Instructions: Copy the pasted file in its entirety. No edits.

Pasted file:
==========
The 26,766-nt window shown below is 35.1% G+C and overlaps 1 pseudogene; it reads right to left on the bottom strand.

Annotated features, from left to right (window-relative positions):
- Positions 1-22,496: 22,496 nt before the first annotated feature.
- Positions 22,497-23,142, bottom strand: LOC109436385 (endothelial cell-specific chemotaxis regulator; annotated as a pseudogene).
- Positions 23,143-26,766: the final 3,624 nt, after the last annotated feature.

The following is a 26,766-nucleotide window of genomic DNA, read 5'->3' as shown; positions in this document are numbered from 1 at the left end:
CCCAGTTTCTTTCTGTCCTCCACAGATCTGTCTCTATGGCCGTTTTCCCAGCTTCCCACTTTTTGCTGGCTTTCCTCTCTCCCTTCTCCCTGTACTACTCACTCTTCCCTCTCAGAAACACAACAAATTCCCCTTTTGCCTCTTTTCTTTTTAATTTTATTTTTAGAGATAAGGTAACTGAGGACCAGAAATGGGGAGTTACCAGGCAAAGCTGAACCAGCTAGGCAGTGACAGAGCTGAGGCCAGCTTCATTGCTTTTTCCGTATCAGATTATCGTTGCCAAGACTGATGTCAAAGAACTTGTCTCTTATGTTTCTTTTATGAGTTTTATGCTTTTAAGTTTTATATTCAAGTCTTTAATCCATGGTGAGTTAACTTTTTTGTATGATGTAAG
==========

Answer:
The 26,766-nt window shown below is 35.1% G+C and overlaps 1 pseudogene; it reads right to left on the bottom strand.

Annotated features, from left to right (window-relative positions):
- Positions 1-22,496: 22,496 nt before the first annotated feature.
- Positions 22,497-23,142, bottom strand: LOC109436385 (endothelial cell-specific chemotaxis regulator; annotated as a pseudogene).
- Positions 23,143-26,766: the final 3,624 nt, after the last annotated feature.

The following is a 26,766-nucleotide window of genomic DNA, read 5'->3' as shown; positions in this document are numbered from 1 at the left end:
CCCAGTTTCTTTCTGTCCTCCACAGATCTGTCTCTATGGCCGTTTTCCCAGCTTCCCACTTTTTGCTGGCTTTCCTCTCTCCCTTCTCCCTGTACTACTCACTCTTCCCTCTCAGAAACACAACAAATTCCCCTTTTGCCTCTTTTCTTTTTAATTTTATTTTTAGAGATAAGGTAACTGAGGACCAGAAATGGGGAGTTACCAGGCAAAGCTGAACCAGCTAGGCAGTGACAGAGCTGAGGCCAGCTTCATTGCTTTTTCCGTATCAGATTATCGTTGCCAAGACTGATGTCAAAGAACTTGTCTCTTATGTTTCTTTTATGAGTTTTATGCTTTTAAGTTTTATATTCAAGTCTTTAATCCATGGTGAGTTAACTTTTTTGTATGATGTAAG